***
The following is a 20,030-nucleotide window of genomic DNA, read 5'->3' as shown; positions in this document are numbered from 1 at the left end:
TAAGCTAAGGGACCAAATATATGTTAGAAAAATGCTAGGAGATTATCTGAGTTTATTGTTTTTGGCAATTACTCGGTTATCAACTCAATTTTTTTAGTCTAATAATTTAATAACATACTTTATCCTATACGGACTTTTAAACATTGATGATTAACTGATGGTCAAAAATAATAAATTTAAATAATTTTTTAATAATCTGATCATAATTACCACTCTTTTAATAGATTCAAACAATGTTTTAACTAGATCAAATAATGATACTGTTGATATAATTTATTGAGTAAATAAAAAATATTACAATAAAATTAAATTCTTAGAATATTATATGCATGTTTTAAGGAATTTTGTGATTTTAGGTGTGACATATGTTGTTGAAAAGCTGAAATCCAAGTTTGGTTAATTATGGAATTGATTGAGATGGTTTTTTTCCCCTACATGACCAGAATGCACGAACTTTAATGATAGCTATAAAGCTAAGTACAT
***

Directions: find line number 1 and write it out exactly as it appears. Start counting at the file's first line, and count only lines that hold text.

The following is a 20,030-nucleotide window of genomic DNA, read 5'->3' as shown; positions in this document are numbered from 1 at the left end: